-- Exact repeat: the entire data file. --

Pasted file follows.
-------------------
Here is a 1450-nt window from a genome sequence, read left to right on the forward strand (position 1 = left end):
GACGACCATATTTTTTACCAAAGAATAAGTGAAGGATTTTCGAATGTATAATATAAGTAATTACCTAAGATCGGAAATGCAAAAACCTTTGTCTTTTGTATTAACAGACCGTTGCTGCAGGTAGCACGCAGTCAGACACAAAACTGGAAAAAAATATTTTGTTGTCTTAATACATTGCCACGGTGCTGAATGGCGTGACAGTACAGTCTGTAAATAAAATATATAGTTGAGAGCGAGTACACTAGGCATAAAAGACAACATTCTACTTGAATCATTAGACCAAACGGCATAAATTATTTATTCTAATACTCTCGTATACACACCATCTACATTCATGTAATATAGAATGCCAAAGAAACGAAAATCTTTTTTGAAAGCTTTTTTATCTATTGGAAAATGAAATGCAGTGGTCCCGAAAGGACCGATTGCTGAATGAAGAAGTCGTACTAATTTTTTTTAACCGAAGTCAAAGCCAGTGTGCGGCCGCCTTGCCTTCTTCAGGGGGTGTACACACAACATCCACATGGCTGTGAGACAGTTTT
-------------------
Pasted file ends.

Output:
Here is a 1450-nt window from a genome sequence, read left to right on the forward strand (position 1 = left end):
GACGACCATATTTTTTACCAAAGAATAAGTGAAGGATTTTCGAATGTATAATATAAGTAATTACCTAAGATCGGAAATGCAAAAACCTTTGTCTTTTGTATTAACAGACCGTTGCTGCAGGTAGCACGCAGTCAGACACAAAACTGGAAAAAAATATTTTGTTGTCTTAATACATTGCCACGGTGCTGAATGGCGTGACAGTACAGTCTGTAAATAAAATATATAGTTGAGAGCGAGTACACTAGGCATAAAAGACAACATTCTACTTGAATCATTAGACCAAACGGCATAAATTATTTATTCTAATACTCTCGTATACACACCATCTACATTCATGTAATATAGAATGCCAAAGAAACGAAAATCTTTTTTGAAAGCTTTTTTATCTATTGGAAAATGAAATGCAGTGGTCCCGAAAGGACCGATTGCTGAATGAAGAAGTCGTACTAATTTTTTTTAACCGAAGTCAAAGCCAGTGTGCGGCCGCCTTGCCTTCTTCAGGGGGTGTACACACAACATCCACATGGCTGTGAGACAGTTTT